(ANTIMEDIA) Sacramento, CA — California just dealt Monsanto a blow as the state’s Environmental Protection Agency will now list glyphosate — the toxic main ingredient in the U.S.’ best-selling weedkiller, Roundup — as known to cause cancer.
Under the Safe Drinking Water and Toxic Enforcement Act of 1986 — usually referred to as Proposition 65, its original name — chemicals that cause cancer, birth defects, or other reproductive harm are required to be listed and published by the state. Chemicals also end up on the list if found to be carcinogenic by the International Agency for Research on Cancer (IARC) — a branch of the World Health Organization.
In March, the IARC released a report that found glyphosate to be a “probable carcinogen.”
Besides the “convincing evidence” the herbicide can cause cancer in lab animals, the report also found:
“Case-control studies of occupational exposure in the U.S.A., Canada, and Sweden reported increased risk for non-Hodgkin lymphoma that persisted after adjustments to other pesticides.”
California’s decision to place glyphosate on the toxic chemicals list is the first of its kind. As Dr. Nathan Donley of the Center for Biological Diversity said in an email to Ecowatch, “As far as I’m aware, this is the first regulatory agency within the U.S. to determine that glyphosate is a carcinogen. So this is a very big deal.”
Now that California EPA’s Office of Environmental Health Hazard Assessment (OEHHA) has filed its “notice of intent to list” glyphosate as a known cancer agent, the public will have until October 5th to comment. There are no restrictions on sale or use associated with the listing.
Monsanto was seemingly baffled by the decision to place cancer-causing glyphosate on the state’s list of nearly 800 toxic chemicals. Spokesperson for the massive company, Charla Lord, told Agri-Pulse that “glyphosate is an effective and valuable tool for farmers and other users, including many in the state of California. During the upcoming comment period, we will provide detailed scientific information to OEHHA about the safety of glyphosate and work to ensure that any potential listing will not affect glyphosate use or sales in California.”
Roundup is sprayed on crops around the world, particularly with Monsanto’s Roundup-Ready varieties — genetically engineered to tolerate large doses of the herbicide to facilitate blanket application without harming crops. Controversy has surrounded this practice for years — especially since it was found farmers increased use of Roundup, rather than lessened it, as Monsanto had claimed.
Less than a week after the WHO issued its report naming glyphosate carcinogenic, Monsanto called for a retraction — and still maintains that Roundup is safe when used as directed.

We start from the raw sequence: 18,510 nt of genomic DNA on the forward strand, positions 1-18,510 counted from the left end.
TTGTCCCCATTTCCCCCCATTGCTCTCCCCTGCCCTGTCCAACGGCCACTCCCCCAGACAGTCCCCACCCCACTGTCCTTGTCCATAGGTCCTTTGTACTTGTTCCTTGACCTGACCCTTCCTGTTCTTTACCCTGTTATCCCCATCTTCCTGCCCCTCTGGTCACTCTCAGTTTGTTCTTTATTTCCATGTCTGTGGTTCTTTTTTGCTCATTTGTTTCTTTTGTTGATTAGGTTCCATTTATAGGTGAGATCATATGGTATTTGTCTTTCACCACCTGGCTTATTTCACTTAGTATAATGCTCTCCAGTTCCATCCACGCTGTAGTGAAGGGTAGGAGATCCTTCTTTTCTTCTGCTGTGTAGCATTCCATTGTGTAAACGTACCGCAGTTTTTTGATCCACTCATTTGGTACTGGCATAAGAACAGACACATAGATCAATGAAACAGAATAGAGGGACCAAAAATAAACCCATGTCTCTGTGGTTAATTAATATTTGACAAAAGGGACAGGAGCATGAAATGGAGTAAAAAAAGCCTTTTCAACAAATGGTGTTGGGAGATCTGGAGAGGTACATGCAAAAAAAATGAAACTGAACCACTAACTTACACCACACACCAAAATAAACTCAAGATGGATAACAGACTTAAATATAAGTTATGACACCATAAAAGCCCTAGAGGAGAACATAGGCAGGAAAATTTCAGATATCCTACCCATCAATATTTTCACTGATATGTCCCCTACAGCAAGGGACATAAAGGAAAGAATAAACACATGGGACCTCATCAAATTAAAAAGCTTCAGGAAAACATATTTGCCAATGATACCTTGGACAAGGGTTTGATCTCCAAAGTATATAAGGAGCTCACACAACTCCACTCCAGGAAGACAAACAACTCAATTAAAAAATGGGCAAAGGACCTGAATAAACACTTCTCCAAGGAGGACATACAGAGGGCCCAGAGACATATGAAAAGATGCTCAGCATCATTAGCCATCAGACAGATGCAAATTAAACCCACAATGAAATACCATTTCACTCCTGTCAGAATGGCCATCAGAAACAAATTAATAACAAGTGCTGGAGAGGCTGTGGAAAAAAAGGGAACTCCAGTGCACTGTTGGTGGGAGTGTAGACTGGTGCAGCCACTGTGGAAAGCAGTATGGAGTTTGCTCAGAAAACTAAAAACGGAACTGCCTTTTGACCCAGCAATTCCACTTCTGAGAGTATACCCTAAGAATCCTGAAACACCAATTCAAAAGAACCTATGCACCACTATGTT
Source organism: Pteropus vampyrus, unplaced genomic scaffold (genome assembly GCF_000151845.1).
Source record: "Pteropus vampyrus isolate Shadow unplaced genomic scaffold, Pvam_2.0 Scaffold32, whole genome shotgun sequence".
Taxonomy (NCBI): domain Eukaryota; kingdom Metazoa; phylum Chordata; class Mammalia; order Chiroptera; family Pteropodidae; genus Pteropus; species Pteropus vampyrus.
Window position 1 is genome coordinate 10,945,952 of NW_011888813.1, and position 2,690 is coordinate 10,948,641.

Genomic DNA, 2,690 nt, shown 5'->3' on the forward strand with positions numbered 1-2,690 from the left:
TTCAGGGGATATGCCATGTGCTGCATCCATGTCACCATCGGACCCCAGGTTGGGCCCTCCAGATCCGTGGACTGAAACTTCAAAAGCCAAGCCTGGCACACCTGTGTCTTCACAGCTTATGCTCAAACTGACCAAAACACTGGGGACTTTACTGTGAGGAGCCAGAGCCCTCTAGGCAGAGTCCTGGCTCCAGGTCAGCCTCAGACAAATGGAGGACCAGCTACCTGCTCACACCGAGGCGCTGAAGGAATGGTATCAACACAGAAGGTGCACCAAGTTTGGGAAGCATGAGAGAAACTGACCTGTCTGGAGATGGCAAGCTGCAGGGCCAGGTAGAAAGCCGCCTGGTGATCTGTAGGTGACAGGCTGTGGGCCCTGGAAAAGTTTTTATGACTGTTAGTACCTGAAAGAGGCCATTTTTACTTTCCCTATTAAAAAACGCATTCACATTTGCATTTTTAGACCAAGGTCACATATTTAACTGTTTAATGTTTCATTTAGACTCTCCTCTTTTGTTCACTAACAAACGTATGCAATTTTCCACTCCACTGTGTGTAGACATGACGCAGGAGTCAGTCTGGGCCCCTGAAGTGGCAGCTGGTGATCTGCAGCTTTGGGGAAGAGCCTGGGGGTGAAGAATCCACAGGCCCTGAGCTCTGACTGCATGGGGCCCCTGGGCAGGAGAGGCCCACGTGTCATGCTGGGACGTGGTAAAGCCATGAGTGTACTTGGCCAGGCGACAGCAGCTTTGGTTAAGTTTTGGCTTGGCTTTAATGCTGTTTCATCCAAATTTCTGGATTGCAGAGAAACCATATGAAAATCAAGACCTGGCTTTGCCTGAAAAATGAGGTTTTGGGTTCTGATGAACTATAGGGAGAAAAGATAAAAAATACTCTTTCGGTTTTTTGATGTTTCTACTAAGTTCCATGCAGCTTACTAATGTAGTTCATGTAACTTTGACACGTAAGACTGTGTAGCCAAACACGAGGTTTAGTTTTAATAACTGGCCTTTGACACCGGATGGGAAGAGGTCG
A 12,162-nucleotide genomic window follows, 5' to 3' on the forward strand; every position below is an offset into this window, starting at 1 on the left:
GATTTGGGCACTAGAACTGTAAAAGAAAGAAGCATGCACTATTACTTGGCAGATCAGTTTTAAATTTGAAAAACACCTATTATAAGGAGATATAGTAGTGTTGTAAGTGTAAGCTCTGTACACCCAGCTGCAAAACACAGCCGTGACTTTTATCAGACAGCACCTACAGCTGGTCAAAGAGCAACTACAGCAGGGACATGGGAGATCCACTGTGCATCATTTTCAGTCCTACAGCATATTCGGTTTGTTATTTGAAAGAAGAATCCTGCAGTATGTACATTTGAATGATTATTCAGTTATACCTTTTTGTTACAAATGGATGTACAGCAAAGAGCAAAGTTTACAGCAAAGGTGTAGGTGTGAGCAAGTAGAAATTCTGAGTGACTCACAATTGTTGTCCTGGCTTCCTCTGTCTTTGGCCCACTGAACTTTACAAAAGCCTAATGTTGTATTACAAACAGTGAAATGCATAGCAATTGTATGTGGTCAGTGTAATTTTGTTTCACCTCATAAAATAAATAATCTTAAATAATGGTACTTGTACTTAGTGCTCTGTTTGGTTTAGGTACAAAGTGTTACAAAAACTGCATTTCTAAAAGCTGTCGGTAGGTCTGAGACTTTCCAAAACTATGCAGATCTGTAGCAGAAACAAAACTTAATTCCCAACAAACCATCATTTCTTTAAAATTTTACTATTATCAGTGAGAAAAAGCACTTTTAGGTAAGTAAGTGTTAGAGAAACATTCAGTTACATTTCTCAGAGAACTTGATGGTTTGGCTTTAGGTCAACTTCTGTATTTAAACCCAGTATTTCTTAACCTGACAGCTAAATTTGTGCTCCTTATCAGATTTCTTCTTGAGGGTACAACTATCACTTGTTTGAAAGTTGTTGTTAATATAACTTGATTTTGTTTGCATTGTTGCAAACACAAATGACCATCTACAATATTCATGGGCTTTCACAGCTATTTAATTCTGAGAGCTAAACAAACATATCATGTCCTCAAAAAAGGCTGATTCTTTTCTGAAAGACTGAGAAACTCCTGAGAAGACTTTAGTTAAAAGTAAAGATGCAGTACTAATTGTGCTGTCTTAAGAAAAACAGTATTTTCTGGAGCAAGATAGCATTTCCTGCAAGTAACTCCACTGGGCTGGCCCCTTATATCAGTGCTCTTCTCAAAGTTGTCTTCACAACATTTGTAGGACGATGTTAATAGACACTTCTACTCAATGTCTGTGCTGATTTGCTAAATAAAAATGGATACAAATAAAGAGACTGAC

On Thursday, an appeals court in Lyon, France, upheld a 2012 ruling in favor of farmer Paul Francois, who claimed he had been chemically poisoned and suffered neurological damage after inhaling Monsanto’s weedkiller, Lasso. Not surprisingly, the agrichemical giant plans to take its appeal to the highest court in France.
It’s still too early to tell whether other states will follow California’s lead.
Wed Aug 19, 2015 5:12pm EDT Reuters:
Scientists call for new review of herbicide, cite ‘flawed’ U.S. regulations
U.S. regulators have relied on flawed and outdated research to allow expanded use of an herbicide linked to cancer, and new assessments should be urgently conducted, according to a column published in the New England Journal of Medicine on Wednesday.
There are two key factors that necessitate regulatory action to protect human health, according to the column: a sharp increase in herbicide applied to widely planted genetically modified (GMO) crops used in food, and a recent World Health Organization (WHO) determination that the most commonly used herbicide, known as glyphosate, is probably a human carcinogen.
The opinion piece was written by Dr. Philip Landrigan, a Harvard-educated paediatrician and epidemiologist who is Dean for Global Health at the Mount Sinai Medical Centre in New York, and Chuck Benbrook, an adjunct professor at Washington State University’s crops and soil science department.
“There is growing evidence that glyphosate is geno-toxic and has adverse effects on cells in a number of different ways,” Benbrook said. “It’s time to pull back … on uses of glyphosate that we know are leading to significant human exposures while the science gets sorted out.”
The column argues that GMO foods and herbicides applied to them “may pose hazards to human health” not previously assessed.
“We believe that the time has therefore come to thoroughly reconsider all aspects of the safety of plant biotechnology,” the column states.
The authors also argue that the U.S. Environmental Protection Agency has erred in recently approving a new herbicide that uses glyphosate because it relied on outdated studies commissioned by the manufacturers and gave little consideration to potential health effects in children.
Glyphosate is best known as the key ingredient in Roundup developed by Monsanto Co (MON.N), one of the world’s most widely used herbicides, but it is used in more than 700 products.
It is sprayed directly over crops like corn genetically engineered to tolerate it and is sometimes used on non-GMO crops, like wheat before harvest. Residues of glyphosate have been detected in food and water.
The WHO’s cancer research unit after reviewing years of scientific research from different countries on March 20 classified glyphosate as “probably carcinogenic to humans.”
But regulators and agrichemical companies in the United States and other countries still consider glyphosate among the safest herbicides in use.
In July, Monsanto said it had arranged for an outside scientific review of the WHO finding.
A best-selling herbicide that the World Health Organisation suspects causes cancer could get a new lease of life in Europe after being deemed safe by a key assessment based largely on classified industry reports.